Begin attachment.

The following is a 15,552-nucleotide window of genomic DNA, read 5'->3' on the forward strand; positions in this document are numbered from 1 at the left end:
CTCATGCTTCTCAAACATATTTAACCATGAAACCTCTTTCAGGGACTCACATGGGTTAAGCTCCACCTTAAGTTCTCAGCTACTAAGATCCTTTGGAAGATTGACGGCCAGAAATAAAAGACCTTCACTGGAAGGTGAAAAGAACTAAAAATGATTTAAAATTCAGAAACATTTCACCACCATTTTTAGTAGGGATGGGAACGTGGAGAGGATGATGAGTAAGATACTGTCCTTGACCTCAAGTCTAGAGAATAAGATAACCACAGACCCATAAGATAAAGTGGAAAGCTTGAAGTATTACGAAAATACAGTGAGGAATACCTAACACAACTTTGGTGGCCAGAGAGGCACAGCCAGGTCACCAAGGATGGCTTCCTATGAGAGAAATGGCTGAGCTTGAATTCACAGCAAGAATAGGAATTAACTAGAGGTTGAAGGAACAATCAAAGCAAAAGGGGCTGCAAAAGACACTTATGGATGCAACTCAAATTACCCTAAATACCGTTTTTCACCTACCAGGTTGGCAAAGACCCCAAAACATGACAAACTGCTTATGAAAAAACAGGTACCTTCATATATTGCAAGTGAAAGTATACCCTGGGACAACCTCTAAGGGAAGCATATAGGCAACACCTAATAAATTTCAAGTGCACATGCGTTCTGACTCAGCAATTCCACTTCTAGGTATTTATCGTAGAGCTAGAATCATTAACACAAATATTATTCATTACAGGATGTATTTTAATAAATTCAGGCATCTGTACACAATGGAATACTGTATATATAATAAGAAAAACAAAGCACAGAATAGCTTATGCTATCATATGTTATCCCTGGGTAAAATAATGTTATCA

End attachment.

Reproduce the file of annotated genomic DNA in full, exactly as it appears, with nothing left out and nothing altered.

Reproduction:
The following is a 15,552-nucleotide window of genomic DNA, read 5'->3' on the forward strand; positions in this document are numbered from 1 at the left end:
CTCATGCTTCTCAAACATATTTAACCATGAAACCTCTTTCAGGGACTCACATGGGTTAAGCTCCACCTTAAGTTCTCAGCTACTAAGATCCTTTGGAAGATTGACGGCCAGAAATAAAAGACCTTCACTGGAAGGTGAAAAGAACTAAAAATGATTTAAAATTCAGAAACATTTCACCACCATTTTTAGTAGGGATGGGAACGTGGAGAGGATGATGAGTAAGATACTGTCCTTGACCTCAAGTCTAGAGAATAAGATAACCACAGACCCATAAGATAAAGTGGAAAGCTTGAAGTATTACGAAAATACAGTGAGGAATACCTAACACAACTTTGGTGGCCAGAGAGGCACAGCCAGGTCACCAAGGATGGCTTCCTATGAGAGAAATGGCTGAGCTTGAATTCACAGCAAGAATAGGAATTAACTAGAGGTTGAAGGAACAATCAAAGCAAAAGGGGCTGCAAAAGACACTTATGGATGCAACTCAAATTACCCTAAATACCGTTTTTCACCTACCAGGTTGGCAAAGACCCCAAAACATGACAAACTGCTTATGAAAAAACAGGTACCTTCATATATTGCAAGTGAAAGTATACCCTGGGACAACCTCTAAGGGAAGCATATAGGCAACACCTAATAAATTTCAAGTGCACATGCGTTCTGACTCAGCAATTCCACTTCTAGGTATTTATCGTAGAGCTAGAATCATTAACACAAATATTATTCATTACAGGATGTATTTTAATAAATTCAGGCATCTGTACACAATGGAATACTGTATATATAATAAGAAAAACAAAGCACAGAATAGCTTATGCTATCATATGTTATCCCTGGGTAAAATAATGTTATCA